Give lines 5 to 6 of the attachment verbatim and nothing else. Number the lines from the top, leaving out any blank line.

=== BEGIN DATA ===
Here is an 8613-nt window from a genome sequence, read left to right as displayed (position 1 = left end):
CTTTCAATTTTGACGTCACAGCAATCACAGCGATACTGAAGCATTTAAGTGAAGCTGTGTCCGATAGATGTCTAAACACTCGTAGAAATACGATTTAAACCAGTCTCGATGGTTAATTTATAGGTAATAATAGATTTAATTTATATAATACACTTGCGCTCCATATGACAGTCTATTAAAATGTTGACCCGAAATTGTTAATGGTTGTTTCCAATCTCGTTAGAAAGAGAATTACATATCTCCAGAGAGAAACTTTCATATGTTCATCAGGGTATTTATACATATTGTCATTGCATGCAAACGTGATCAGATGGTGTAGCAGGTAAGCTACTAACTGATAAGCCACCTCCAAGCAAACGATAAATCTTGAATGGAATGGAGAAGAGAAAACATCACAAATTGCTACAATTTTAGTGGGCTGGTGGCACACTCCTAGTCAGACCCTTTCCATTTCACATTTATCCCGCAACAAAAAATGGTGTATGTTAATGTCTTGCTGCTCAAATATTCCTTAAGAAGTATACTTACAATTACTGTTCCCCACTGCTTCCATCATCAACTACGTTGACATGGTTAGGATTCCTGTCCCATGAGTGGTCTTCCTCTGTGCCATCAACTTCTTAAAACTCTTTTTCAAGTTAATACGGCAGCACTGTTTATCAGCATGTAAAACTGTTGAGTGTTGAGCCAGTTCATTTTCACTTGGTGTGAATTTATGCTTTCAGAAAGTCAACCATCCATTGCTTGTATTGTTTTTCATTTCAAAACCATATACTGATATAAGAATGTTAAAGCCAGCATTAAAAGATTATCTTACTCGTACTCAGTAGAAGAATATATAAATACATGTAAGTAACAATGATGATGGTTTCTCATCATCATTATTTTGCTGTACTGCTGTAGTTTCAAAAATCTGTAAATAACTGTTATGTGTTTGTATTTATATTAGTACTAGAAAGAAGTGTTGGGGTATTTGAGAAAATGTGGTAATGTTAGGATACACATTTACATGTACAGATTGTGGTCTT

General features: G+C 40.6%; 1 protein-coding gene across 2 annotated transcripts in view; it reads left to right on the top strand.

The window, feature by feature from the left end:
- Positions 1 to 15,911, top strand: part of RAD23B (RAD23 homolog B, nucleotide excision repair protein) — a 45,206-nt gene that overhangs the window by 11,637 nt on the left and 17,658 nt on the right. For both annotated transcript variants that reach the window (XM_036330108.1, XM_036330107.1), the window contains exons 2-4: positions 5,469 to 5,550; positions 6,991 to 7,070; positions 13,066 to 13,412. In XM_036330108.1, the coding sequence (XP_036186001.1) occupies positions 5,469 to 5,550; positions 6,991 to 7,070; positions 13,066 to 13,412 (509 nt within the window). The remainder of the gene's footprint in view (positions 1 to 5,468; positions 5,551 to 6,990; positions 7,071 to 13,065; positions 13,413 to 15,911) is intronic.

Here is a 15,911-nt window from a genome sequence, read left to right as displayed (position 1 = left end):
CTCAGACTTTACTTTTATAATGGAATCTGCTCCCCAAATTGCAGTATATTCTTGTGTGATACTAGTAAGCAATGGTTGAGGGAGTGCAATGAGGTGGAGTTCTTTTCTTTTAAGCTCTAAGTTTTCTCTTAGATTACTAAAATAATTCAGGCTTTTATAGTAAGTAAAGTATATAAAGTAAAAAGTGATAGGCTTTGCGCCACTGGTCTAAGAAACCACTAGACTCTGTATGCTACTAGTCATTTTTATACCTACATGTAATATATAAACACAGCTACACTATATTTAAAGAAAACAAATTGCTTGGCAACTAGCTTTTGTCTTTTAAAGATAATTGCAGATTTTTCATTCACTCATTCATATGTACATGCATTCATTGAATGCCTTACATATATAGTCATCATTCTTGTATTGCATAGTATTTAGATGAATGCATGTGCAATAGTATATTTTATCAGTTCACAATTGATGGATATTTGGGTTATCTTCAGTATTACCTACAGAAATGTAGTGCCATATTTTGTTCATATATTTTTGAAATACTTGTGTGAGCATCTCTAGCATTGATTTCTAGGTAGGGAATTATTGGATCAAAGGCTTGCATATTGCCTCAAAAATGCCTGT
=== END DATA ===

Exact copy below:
- Positions 1 to 15,911, top strand: part of RAD23B (RAD23 homolog B, nucleotide excision repair protein) — a 45,206-nt gene that overhangs the window by 11,637 nt on the left and 17,658 nt on the right. For both annotated transcript variants that reach the window (XM_036330108.1, XM_036330107.1), the window contains exons 2-4: positions 5,469 to 5,550; positions 6,991 to 7,070; positions 13,066 to 13,412. In XM_036330108.1, the coding sequence (XP_036186001.1) occupies positions 5,469 to 5,550; positions 6,991 to 7,070; positions 13,066 to 13,412 (509 nt within the window). The remainder of the gene's footprint in view (positions 1 to 5,468; positions 5,551 to 6,990; positions 7,071 to 13,065; positions 13,413 to 15,911) is intronic.

Here is a 15,911-nt window from a genome sequence, read left to right as displayed (position 1 = left end):